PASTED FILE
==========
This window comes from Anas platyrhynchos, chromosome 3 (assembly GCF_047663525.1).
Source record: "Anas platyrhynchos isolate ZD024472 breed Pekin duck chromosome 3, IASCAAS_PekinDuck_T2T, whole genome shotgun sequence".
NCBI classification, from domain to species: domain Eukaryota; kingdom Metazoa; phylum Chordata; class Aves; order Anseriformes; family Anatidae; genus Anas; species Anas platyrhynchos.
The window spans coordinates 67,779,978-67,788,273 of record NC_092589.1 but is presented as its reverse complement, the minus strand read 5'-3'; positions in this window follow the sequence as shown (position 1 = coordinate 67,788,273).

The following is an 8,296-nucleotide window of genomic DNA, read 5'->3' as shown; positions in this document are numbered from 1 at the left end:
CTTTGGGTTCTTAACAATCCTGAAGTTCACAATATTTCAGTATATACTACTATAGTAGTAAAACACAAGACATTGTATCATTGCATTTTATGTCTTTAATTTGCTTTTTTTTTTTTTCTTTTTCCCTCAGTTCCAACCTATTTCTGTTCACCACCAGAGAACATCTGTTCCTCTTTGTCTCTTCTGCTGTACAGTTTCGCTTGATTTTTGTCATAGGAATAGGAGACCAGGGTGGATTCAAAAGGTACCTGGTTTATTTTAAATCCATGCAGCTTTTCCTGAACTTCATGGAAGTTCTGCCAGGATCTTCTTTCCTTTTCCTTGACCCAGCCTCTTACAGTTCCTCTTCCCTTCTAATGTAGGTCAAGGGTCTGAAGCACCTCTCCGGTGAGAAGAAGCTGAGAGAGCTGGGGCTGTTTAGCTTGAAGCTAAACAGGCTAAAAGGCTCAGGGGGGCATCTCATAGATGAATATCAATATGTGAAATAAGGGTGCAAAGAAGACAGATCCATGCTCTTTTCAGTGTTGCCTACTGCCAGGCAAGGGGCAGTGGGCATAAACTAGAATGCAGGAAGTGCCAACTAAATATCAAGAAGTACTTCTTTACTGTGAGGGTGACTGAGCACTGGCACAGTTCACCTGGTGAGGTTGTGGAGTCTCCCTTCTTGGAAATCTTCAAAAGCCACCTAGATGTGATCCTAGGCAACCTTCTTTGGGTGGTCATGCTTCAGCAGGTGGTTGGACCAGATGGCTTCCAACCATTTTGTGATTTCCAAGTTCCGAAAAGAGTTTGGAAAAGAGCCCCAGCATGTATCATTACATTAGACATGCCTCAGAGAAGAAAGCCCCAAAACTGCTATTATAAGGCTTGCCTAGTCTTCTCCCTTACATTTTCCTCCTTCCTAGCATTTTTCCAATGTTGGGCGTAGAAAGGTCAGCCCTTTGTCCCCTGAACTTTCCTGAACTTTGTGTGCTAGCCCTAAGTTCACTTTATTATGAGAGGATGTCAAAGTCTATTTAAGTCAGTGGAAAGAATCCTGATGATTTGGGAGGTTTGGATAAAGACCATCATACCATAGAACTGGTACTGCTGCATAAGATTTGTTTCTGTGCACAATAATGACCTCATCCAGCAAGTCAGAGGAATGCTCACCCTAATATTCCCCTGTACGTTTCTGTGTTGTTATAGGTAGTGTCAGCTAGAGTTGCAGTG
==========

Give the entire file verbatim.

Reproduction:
This window comes from Anas platyrhynchos, chromosome 3 (assembly GCF_047663525.1).
Source record: "Anas platyrhynchos isolate ZD024472 breed Pekin duck chromosome 3, IASCAAS_PekinDuck_T2T, whole genome shotgun sequence".
NCBI classification, from domain to species: domain Eukaryota; kingdom Metazoa; phylum Chordata; class Aves; order Anseriformes; family Anatidae; genus Anas; species Anas platyrhynchos.
The window spans coordinates 67,779,978-67,788,273 of record NC_092589.1 but is presented as its reverse complement, the minus strand read 5'-3'; positions in this window follow the sequence as shown (position 1 = coordinate 67,788,273).

The following is an 8,296-nucleotide window of genomic DNA, read 5'->3' as shown; positions in this document are numbered from 1 at the left end:
CTTTGGGTTCTTAACAATCCTGAAGTTCACAATATTTCAGTATATACTACTATAGTAGTAAAACACAAGACATTGTATCATTGCATTTTATGTCTTTAATTTGCTTTTTTTTTTTTTCTTTTTCCCTCAGTTCCAACCTATTTCTGTTCACCACCAGAGAACATCTGTTCCTCTTTGTCTCTTCTGCTGTACAGTTTCGCTTGATTTTTGTCATAGGAATAGGAGACCAGGGTGGATTCAAAAGGTACCTGGTTTATTTTAAATCCATGCAGCTTTTCCTGAACTTCATGGAAGTTCTGCCAGGATCTTCTTTCCTTTTCCTTGACCCAGCCTCTTACAGTTCCTCTTCCCTTCTAATGTAGGTCAAGGGTCTGAAGCACCTCTCCGGTGAGAAGAAGCTGAGAGAGCTGGGGCTGTTTAGCTTGAAGCTAAACAGGCTAAAAGGCTCAGGGGGGCATCTCATAGATGAATATCAATATGTGAAATAAGGGTGCAAAGAAGACAGATCCATGCTCTTTTCAGTGTTGCCTACTGCCAGGCAAGGGGCAGTGGGCATAAACTAGAATGCAGGAAGTGCCAACTAAATATCAAGAAGTACTTCTTTACTGTGAGGGTGACTGAGCACTGGCACAGTTCACCTGGTGAGGTTGTGGAGTCTCCCTTCTTGGAAATCTTCAAAAGCCACCTAGATGTGATCCTAGGCAACCTTCTTTGGGTGGTCATGCTTCAGCAGGTGGTTGGACCAGATGGCTTCCAACCATTTTGTGATTTCCAAGTTCCGAAAAGAGTTTGGAAAAGAGCCCCAGCATGTATCATTACATTAGACATGCCTCAGAGAAGAAAGCCCCAAAACTGCTATTATAAGGCTTGCCTAGTCTTCTCCCTTACATTTTCCTCCTTCCTAGCATTTTTCCAATGTTGGGCGTAGAAAGGTCAGCCCTTTGTCCCCTGAACTTTCCTGAACTTTGTGTGCTAGCCCTAAGTTCACTTTATTATGAGAGGATGTCAAAGTCTATTTAAGTCAGTGGAAAGAATCCTGATGATTTGGGAGGTTTGGATAAAGACCATCATACCATAGAACTGGTACTGCTGCATAAGATTTGTTTCTGTGCACAATAATGACCTCATCCAGCAAGTCAGAGGAATGCTCACCCTAATATTCCCCTGTACGTTTCTGTGTTGTTATAGGTAGTGTCAGCTAGAGTTGCAGTG